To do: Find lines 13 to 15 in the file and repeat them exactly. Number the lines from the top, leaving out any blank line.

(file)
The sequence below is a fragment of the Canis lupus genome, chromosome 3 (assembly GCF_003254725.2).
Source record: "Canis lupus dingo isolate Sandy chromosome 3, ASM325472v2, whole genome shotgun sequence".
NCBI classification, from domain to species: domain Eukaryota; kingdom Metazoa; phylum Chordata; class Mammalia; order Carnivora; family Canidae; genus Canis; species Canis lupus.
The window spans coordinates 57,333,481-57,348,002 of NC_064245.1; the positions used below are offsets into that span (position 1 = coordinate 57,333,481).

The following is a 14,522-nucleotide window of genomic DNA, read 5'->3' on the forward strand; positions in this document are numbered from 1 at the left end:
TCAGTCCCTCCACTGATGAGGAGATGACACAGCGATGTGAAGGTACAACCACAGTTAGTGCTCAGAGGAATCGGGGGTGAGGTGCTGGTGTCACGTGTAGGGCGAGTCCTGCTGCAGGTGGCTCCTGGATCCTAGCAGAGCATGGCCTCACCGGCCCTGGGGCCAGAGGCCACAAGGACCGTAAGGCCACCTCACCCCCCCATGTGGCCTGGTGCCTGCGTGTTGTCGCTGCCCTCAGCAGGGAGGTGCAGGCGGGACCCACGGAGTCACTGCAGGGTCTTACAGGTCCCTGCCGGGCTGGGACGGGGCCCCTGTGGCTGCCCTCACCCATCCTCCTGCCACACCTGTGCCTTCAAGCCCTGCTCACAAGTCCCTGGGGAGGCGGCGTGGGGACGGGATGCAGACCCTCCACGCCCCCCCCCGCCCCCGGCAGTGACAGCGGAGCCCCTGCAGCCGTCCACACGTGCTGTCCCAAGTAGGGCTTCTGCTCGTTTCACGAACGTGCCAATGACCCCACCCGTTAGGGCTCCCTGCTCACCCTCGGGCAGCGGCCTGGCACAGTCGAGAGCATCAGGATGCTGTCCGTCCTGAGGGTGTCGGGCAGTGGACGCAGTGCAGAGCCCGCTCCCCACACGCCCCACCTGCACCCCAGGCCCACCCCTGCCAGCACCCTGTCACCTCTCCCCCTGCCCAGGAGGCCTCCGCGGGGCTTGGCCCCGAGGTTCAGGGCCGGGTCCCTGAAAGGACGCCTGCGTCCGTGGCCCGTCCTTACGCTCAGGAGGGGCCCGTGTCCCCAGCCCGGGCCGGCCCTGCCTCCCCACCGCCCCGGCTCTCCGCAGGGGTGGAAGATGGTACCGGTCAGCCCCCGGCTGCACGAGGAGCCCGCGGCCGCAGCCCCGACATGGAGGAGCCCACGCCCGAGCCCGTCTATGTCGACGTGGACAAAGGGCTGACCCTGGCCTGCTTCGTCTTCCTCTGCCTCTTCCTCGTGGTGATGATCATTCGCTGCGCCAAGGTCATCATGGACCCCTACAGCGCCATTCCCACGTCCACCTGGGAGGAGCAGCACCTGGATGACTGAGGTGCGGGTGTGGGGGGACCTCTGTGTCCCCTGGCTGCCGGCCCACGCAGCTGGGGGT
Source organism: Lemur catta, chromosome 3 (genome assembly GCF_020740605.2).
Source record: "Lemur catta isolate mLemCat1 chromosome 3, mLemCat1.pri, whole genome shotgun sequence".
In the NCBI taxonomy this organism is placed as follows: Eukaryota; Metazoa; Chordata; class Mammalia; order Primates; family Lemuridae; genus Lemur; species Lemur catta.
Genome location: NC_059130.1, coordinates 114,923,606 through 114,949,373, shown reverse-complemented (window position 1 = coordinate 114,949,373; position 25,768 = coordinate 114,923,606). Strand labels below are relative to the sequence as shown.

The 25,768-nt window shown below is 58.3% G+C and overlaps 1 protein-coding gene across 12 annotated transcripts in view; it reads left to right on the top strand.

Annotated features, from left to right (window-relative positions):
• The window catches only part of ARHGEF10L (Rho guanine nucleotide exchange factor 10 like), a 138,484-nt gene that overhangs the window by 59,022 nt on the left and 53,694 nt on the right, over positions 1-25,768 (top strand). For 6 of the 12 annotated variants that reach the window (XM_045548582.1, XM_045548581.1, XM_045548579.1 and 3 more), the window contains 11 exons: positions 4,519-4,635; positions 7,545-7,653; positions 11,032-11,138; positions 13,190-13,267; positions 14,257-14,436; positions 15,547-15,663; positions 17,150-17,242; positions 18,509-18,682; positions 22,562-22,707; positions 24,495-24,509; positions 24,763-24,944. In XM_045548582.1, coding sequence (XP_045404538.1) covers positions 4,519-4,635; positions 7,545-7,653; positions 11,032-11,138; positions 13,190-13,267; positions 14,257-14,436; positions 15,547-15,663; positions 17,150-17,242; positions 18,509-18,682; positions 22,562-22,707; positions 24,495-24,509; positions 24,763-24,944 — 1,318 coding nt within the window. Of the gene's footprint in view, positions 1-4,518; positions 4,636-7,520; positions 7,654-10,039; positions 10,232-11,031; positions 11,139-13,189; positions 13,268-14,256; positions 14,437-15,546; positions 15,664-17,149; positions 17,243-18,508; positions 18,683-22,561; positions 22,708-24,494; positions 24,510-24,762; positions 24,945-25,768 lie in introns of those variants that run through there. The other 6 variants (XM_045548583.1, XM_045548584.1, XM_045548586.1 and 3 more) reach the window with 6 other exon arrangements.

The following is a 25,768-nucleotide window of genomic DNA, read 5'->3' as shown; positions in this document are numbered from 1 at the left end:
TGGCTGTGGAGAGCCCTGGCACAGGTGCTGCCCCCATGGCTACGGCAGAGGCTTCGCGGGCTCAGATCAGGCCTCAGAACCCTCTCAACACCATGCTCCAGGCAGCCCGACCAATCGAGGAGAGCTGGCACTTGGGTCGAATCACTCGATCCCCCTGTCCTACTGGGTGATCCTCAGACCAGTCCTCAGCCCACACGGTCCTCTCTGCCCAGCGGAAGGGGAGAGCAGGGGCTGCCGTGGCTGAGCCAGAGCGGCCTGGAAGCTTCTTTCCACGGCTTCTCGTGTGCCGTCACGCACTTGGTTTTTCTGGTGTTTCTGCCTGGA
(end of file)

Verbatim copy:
• The window catches only part of ARHGEF10L (Rho guanine nucleotide exchange factor 10 like), a 138,484-nt gene that overhangs the window by 59,022 nt on the left and 53,694 nt on the right, over positions 1-25,768 (top strand). For 6 of the 12 annotated variants that reach the window (XM_045548582.1, XM_045548581.1, XM_045548579.1 and 3 more), the window contains 11 exons: positions 4,519-4,635; positions 7,545-7,653; positions 11,032-11,138; positions 13,190-13,267; positions 14,257-14,436; positions 15,547-15,663; positions 17,150-17,242; positions 18,509-18,682; positions 22,562-22,707; positions 24,495-24,509; positions 24,763-24,944. In XM_045548582.1, coding sequence (XP_045404538.1) covers positions 4,519-4,635; positions 7,545-7,653; positions 11,032-11,138; positions 13,190-13,267; positions 14,257-14,436; positions 15,547-15,663; positions 17,150-17,242; positions 18,509-18,682; positions 22,562-22,707; positions 24,495-24,509; positions 24,763-24,944 — 1,318 coding nt within the window. Of the gene's footprint in view, positions 1-4,518; positions 4,636-7,520; positions 7,654-10,039; positions 10,232-11,031; positions 11,139-13,189; positions 13,268-14,256; positions 14,437-15,546; positions 15,664-17,149; positions 17,243-18,508; positions 18,683-22,561; positions 22,708-24,494; positions 24,510-24,762; positions 24,945-25,768 lie in introns of those variants that run through there. The other 6 variants (XM_045548583.1, XM_045548584.1, XM_045548586.1 and 3 more) reach the window with 6 other exon arrangements.

The following is a 25,768-nucleotide window of genomic DNA, read 5'->3' as shown; positions in this document are numbered from 1 at the left end:
TGGCTGTGGAGAGCCCTGGCACAGGTGCTGCCCCCATGGCTACGGCAGAGGCTTCGCGGGCTCAGATCAGGCCTCAGAACCCTCTCAACACCATGCTCCAGGCAGCCCGACCAATCGAGGAGAGCTGGCACTTGGGTCGAATCACTCGATCCCCCTGTCCTACTGGGTGATCCTCAGACCAGTCCTCAGCCCACACGGTCCTCTCTGCCCAGCGGAAGGGGAGAGCAGGGGCTGCCGTGGCTGAGCCAGAGCGGCCTGGAAGCTTCTTTCCACGGCTTCTCGTGTGCCGTCACGCACTTGGTTTTTCTGGTGTTTCTGCCTGGA